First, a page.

Individual study: Use of nesting blocks by sixteen species of solitary bee in tropical lowland rainforest at La Selva Biological Station, northeast Costa Rica
Thiele R. (2005) Phenology and nest site preferences of wood-nesting bees in a Neotropical lowland rain forest. Studies on Neotropical Fauna and Environment, 40, 39-48
This study is summarised as evidence for the intervention(s) shown on the right. The icon shows which synopsis it is relevant to.
Retain dead wood in forest management
See Provide artificial nest sites for solitary bees for one trial in which nest boxes were placed in dead standing trees in lowland tropical rainforest (Thiele 2005).
Provide artificial nest sites for solitary bees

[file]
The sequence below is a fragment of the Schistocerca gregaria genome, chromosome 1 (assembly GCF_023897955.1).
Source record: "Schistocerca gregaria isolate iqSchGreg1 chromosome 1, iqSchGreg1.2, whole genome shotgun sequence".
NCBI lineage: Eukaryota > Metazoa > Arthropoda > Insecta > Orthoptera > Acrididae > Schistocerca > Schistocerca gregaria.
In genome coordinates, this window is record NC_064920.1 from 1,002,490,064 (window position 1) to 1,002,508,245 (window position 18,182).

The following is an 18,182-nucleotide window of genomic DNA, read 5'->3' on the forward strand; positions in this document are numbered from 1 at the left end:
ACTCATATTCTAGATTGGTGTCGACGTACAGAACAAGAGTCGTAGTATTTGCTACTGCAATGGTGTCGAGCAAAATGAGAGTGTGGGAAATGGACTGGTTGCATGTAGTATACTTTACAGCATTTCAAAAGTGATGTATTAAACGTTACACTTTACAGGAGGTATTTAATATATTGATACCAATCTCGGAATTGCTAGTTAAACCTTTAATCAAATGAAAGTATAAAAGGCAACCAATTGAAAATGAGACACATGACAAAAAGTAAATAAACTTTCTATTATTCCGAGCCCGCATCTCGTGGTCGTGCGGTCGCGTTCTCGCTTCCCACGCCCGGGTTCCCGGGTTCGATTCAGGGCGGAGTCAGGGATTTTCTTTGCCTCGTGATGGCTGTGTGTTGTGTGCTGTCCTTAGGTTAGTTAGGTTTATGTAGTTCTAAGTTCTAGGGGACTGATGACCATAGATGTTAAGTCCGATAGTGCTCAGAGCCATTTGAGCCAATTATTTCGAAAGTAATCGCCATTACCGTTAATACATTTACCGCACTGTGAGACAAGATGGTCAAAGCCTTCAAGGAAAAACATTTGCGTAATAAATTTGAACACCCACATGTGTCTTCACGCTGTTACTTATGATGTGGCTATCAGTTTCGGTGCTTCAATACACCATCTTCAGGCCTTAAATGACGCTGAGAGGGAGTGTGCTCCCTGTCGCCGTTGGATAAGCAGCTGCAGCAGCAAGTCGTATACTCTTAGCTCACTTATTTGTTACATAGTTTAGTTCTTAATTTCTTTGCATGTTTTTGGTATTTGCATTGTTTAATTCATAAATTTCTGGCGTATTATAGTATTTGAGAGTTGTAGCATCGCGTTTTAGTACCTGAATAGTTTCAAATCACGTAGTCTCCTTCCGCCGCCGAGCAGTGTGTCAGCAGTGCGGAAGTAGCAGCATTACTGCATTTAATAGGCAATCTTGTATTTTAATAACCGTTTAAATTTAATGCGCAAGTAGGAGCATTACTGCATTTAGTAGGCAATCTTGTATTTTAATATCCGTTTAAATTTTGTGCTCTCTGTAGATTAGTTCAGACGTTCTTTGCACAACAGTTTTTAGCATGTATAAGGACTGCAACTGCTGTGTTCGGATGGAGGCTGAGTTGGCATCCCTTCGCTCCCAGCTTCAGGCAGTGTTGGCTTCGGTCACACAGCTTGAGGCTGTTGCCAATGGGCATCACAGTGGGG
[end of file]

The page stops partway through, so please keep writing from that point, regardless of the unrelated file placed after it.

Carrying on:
In a separate report of the same study (Thiele 2005), 16 species of solitary bee were recorded nesting in 24 hardwood nesting blocks, each with 80 drilled holes, in Costa Rican lowland tropical forest. Most nests were made in boxes placed in the canopy of dead trees, 21-37 m high (69% of all nests in the first year). The author stresses the importance of retaining dead standing emergent trees for bee conservation in this habitat.